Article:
Every year Apple has been making Objective C and Xcode easier and easier to be picked up by developers like me – coming from a background in high-level OO languages (ActionScript, Java) with little to no experience in C – people for whom terms like “memory management” evoke images of creepy dark things crawling from under the shadows of our beds at night.  Still, Objective-C is basically an OO scaffolding to make C into an OO language, and as we have been learning through our development projects, there is plenty of history (or “baggage” as one of my CS engineer colleagues likes to say – he has the C background from back in the day that I don’t) as a result of C being a very old language.  The end result is, while we are able to jump in and crank out working applications, there seems to be always plenty to learn – there are lots of quirks and new twists that someone like me just isn’t used to.  The one I want to highlight today is Categories in Objective C.

Categories are the easiest way to modify existing classes in Objective C. And why not just extend the class like we would in any other OO language? Here’s why (from the apple docs):

Furthermore, it might not make sense to subclass the existing class, because you may want your drawing behavior available not only to the original NSString class but also any subclasses of that class, like NSMutableString. And, although NSString is available on both OS X and iOS, the drawing code would need to be different for each platform, so you’d need to use a different subclass on each platform.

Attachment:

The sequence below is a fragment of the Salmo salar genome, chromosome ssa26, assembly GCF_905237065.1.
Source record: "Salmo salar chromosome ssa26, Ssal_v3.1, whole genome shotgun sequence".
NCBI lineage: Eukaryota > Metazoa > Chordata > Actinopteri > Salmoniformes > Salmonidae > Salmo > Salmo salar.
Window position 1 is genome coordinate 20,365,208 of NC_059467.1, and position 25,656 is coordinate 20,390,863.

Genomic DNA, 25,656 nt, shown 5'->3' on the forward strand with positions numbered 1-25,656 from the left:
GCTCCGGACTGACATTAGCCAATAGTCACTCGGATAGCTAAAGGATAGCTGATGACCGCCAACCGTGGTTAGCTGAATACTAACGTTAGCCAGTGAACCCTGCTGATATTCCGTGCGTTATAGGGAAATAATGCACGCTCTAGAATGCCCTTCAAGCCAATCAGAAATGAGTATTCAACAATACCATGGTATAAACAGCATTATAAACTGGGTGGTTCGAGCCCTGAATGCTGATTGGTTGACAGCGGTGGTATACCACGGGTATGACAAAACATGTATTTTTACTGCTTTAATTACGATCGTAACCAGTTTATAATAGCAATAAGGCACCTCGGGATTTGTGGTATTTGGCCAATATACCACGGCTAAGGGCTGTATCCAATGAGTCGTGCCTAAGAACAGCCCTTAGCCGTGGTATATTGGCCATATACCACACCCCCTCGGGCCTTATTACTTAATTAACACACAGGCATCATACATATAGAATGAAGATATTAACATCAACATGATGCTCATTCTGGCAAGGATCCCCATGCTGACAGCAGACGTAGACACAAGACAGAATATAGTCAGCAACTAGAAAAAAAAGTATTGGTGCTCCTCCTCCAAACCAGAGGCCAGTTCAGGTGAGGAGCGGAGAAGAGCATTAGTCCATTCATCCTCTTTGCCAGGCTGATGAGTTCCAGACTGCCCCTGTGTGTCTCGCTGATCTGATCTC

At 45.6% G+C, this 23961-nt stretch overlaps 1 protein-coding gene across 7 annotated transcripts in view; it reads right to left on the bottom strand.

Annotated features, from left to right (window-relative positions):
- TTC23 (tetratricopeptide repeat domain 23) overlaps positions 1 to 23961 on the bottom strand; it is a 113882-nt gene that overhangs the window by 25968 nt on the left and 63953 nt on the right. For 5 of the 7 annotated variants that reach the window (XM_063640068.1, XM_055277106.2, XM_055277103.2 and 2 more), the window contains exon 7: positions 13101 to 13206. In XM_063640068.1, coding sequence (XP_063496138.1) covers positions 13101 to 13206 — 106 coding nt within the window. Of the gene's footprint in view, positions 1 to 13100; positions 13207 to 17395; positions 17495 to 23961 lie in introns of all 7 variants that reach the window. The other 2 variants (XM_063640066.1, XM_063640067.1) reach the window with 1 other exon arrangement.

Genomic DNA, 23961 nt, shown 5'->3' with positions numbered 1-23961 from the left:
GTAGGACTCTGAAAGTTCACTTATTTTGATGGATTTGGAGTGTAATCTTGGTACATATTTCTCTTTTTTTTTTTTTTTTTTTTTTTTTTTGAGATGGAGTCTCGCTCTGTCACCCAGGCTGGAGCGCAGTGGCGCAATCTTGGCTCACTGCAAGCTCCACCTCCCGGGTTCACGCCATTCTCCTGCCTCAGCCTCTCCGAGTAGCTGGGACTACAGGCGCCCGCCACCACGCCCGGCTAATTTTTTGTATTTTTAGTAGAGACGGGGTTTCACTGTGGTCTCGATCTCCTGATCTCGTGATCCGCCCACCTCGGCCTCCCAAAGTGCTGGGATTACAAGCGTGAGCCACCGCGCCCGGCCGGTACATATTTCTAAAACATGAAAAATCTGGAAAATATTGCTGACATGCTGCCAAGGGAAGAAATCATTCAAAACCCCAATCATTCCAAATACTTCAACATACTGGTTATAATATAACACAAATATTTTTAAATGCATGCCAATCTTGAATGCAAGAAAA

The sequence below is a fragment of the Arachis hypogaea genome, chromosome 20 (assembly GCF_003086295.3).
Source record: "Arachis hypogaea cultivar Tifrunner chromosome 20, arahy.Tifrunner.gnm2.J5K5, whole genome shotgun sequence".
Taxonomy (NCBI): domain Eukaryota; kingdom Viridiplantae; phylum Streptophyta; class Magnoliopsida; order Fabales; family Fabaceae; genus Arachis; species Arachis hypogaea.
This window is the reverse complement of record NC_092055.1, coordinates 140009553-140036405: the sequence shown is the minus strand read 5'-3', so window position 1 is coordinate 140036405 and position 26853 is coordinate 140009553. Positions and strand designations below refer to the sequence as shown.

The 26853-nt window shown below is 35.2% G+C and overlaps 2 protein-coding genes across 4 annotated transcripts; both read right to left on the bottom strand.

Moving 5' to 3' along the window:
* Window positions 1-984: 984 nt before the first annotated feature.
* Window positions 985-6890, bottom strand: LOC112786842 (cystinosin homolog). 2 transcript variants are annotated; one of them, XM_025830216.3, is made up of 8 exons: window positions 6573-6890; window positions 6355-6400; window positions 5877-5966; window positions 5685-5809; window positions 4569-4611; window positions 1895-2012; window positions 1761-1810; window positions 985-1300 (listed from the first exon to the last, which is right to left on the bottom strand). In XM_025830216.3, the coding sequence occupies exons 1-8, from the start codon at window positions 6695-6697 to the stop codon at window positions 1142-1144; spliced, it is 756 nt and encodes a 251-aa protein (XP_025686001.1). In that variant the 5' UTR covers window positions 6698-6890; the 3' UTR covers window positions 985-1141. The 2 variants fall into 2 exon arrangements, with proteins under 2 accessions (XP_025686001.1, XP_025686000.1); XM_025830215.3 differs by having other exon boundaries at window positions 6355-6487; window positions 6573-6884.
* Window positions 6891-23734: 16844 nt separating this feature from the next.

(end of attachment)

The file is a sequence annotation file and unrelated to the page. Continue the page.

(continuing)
Here’s the link to the full article in the Apple docs.

 

**Edit: comment from Luis Solano  over twitter:

@flexRonin nice. I’d strongly suggest to always prefix methods in categories with a three letter prefix to avoid collisions.

Published by Fuad Kamal

Principal & lead architect of Anaara, Fuad develops enterprise native iOS applications for companies such as First Data & major telecom companies. He also mentors iOS & Swift for Thinkful. If you've been to any major airport in the world recently you've stared at his work - those flight arrival/departure screens are part of the Flight Information Display System (FIDS), whose interface he developed back in the day in Flash 7. In his spare time he enjoys martial arts, cycling, and photography. On rare occasion he will write poetry and work on post production for films.

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